In central South Dakota, about 8000 hectares of prairie in Hand County have been wiped out in the last five years by soybean farmers who are planting what is referred to as "round-up ready crops".
Killers of the prairies
The Mercury, Hobart October 12, 2001
A STUDY shows US prairies are dying, the result of increased development, fuelled by the disappearance of small family farms. In some Midwestern states, some soybean farmers are killing prairie grasses by spraying them with chemicals -- an advance in biotechnology in which loads of soybeans are grown without having to plough a single hectare of land. "When you think of conservation, Americans usually think of the Amazon rainforest or protecting old-growth timber in the Pacific Northwest," said Rich Bachand, a grasslands ecologist who did the study for the National Wildlife Federation in Colorado. "But very few people realise our prairie is disappearing right in front of our eyes, not only in Colorado but across the country."
The upshot: wildlife that depends on the prairie grasses for its habitat is taking a hit -- not to mention the cities and towns across the country whose economies are often anchored by ecotourism. Where there are fewer birds, there are fewer birdwatchers. When there's no grass, there's less beauty and fewer hikers to be had, according to the Colorado chapter of the National Wildlife Federation, a non-profit group dedicated to protecting the environment. The numbers of animals are dwindling, most notably the prairie dogs, the mule deer, and, more prominently, the endangered black-footed ferret, according to the study. "How can we tell our children that we've let a magnificent species like the black-footed ferret slip away?" said Jody Flemming, an NWF spokesman. "We should work to avoid such a scenario, but we're going to need a united and concerted effort if we're to restore what is fast being considered as North America's most endangered ecosystem."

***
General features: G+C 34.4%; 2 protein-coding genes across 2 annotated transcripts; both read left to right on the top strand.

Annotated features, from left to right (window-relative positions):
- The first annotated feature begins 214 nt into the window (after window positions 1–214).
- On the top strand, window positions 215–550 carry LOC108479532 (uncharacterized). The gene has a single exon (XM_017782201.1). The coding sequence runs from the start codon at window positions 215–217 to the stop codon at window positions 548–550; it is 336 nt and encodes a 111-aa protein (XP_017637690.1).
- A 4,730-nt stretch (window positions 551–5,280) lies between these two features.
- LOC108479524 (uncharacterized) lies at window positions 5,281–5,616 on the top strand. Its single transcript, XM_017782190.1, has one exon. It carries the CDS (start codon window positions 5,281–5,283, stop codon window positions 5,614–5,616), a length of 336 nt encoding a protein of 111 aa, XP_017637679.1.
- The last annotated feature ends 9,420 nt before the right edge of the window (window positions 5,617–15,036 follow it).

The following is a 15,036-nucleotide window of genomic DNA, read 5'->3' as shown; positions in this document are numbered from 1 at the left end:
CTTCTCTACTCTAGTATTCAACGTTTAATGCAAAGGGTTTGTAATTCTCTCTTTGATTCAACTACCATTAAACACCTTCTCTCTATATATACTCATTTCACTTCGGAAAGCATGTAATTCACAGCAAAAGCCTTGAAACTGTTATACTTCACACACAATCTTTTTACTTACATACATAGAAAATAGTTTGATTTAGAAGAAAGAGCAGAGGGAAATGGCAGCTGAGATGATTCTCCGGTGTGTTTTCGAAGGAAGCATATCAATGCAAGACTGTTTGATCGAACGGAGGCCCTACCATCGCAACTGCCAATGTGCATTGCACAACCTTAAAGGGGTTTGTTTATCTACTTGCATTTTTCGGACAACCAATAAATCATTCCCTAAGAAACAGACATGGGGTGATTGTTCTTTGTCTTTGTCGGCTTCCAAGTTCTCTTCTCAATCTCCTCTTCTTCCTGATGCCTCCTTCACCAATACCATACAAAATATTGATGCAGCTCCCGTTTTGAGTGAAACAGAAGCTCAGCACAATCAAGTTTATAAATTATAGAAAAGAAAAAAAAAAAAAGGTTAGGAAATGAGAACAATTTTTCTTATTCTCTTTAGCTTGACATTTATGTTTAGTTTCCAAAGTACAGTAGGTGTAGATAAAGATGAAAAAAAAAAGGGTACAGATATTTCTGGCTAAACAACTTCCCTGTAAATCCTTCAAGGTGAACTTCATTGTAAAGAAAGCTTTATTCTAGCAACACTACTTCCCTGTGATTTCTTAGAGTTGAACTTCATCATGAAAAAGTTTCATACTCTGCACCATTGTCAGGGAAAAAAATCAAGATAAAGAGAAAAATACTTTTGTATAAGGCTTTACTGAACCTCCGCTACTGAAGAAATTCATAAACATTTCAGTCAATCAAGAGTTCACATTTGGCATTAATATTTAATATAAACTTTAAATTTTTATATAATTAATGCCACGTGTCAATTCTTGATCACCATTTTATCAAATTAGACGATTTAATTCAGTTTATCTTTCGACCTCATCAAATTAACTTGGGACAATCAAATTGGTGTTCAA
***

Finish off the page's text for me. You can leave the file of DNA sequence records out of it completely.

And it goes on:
According to the study, The American Prairie: Going, Going, Gone?, 90 per cent of the nation's tallgrass prairies and as much as 70 per cent of the mixed and shortgrass prairies, have disappeared, especially in the West and Midwest. In central South Dakota, about 8000 hectares of prairie in Hand County have been wiped out in the last five years by soybean farmers who are planting what is referred to as "round-up ready crops". "They plant the soybean, then they spray the grasses with all sorts of chemicals, and they don't even have to plough the ground," said Chris Hesla, executive director of the South Dakota Wildlife Federation, an NFW affiliate. He said the more acres of soybeans the farmers grow, the more money they receive from the federal government. "You make more money growing soybeans than running cows or growing grass," he said. In Colorado, the prairie started disappearing in the early 1800s, when European settlers killed the grass by ploughing it. Fast foward and the most recent culprit is urban sprawl, which eats away at certain habitats, east of highway Interstate 25 and near the foothills. "The message here is that we need to find a balance if we're ever going to save our prairies and protect our wildlife," Bachand said.